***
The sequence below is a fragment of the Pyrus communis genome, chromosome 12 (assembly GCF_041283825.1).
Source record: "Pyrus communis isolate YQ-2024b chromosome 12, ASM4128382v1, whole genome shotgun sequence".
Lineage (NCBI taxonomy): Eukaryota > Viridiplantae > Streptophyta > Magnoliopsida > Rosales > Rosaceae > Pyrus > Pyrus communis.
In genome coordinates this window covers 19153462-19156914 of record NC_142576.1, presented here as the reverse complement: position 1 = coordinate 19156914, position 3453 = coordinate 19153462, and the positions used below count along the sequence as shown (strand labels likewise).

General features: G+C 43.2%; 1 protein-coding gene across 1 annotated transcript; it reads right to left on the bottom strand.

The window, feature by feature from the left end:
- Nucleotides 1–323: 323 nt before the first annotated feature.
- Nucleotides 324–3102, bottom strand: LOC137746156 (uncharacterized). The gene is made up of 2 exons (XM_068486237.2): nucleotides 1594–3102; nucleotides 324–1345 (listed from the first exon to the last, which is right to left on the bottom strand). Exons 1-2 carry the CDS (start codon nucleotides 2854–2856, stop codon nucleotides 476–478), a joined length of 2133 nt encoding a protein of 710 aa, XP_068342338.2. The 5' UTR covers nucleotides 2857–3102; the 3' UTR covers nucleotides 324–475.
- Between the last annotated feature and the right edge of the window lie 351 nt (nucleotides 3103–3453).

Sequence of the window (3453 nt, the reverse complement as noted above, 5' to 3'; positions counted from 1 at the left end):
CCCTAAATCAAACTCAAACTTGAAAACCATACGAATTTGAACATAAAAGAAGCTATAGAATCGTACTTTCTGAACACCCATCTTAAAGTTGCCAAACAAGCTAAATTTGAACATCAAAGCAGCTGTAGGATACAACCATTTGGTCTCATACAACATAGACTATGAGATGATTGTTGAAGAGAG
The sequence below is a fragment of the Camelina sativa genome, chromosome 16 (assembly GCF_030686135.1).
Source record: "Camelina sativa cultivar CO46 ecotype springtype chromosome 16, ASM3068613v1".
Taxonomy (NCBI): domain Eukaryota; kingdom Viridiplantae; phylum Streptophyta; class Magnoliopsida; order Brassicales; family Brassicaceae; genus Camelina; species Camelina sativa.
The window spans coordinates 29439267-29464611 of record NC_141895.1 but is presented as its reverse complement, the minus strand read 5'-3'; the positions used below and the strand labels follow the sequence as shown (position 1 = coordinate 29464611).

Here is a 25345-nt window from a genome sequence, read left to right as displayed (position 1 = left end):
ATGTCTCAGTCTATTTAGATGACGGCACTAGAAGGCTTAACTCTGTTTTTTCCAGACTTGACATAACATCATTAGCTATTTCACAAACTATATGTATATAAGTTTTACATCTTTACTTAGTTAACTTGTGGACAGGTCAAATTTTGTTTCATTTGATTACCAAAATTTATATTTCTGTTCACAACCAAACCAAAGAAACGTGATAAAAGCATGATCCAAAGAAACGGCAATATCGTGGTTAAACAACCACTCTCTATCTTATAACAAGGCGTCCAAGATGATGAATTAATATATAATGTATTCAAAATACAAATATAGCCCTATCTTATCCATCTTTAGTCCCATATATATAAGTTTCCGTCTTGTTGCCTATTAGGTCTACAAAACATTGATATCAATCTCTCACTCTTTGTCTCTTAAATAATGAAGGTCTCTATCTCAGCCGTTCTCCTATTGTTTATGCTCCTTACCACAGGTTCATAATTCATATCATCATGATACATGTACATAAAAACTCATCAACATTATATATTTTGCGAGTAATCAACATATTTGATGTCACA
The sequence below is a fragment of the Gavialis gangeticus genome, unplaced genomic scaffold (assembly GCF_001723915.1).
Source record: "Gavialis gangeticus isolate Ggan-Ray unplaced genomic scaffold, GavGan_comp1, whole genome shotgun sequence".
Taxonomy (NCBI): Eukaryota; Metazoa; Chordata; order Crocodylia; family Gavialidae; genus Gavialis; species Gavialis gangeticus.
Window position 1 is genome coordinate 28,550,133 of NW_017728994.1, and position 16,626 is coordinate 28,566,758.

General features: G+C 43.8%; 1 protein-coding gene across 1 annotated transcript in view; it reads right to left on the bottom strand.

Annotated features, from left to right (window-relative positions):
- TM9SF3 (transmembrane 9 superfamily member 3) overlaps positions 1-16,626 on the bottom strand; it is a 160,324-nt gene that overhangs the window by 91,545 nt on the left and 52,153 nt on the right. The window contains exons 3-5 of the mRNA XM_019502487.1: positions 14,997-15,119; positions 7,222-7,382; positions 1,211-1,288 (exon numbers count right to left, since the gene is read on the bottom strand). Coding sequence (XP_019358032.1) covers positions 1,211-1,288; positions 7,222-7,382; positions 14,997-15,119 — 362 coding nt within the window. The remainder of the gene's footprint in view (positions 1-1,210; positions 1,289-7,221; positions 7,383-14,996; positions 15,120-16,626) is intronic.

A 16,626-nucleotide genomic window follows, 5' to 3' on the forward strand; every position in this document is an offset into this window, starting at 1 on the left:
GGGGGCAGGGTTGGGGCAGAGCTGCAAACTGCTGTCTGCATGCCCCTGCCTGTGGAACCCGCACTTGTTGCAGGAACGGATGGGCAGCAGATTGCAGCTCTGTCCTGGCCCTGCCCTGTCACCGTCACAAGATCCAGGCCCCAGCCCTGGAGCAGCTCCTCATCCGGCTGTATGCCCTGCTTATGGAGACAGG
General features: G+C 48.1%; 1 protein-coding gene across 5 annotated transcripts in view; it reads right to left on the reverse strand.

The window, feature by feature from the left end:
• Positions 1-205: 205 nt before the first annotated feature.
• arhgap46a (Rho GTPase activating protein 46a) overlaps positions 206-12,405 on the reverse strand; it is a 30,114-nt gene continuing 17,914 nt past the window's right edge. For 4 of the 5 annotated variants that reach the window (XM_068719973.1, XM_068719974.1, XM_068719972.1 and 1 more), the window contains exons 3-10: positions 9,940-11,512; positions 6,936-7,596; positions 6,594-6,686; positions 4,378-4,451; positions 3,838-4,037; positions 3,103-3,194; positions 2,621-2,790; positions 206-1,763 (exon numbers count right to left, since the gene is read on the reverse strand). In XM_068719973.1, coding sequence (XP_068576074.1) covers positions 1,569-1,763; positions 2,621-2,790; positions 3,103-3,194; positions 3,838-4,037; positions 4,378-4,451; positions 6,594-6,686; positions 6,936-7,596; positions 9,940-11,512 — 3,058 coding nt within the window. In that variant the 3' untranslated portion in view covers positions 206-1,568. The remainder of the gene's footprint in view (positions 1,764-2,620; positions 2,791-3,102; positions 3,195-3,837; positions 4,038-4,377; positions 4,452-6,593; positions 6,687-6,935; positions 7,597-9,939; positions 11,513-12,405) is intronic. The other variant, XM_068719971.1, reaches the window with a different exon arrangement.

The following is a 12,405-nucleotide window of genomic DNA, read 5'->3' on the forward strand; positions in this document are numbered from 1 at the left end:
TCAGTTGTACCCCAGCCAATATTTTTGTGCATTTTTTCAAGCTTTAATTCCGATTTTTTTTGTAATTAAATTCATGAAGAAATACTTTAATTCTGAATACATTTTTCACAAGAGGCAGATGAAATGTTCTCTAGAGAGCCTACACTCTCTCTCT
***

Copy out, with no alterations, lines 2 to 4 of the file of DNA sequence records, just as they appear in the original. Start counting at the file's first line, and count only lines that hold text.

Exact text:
Source record: "Pyrus communis isolate YQ-2024b chromosome 12, ASM4128382v1, whole genome shotgun sequence".
Lineage (NCBI taxonomy): Eukaryota > Viridiplantae > Streptophyta > Magnoliopsida > Rosales > Rosaceae > Pyrus > Pyrus communis.
In genome coordinates this window covers 19153462-19156914 of record NC_142576.1, presented here as the reverse complement: position 1 = coordinate 19156914, position 3453 = coordinate 19153462, and the positions used below count along the sequence as shown (strand labels likewise).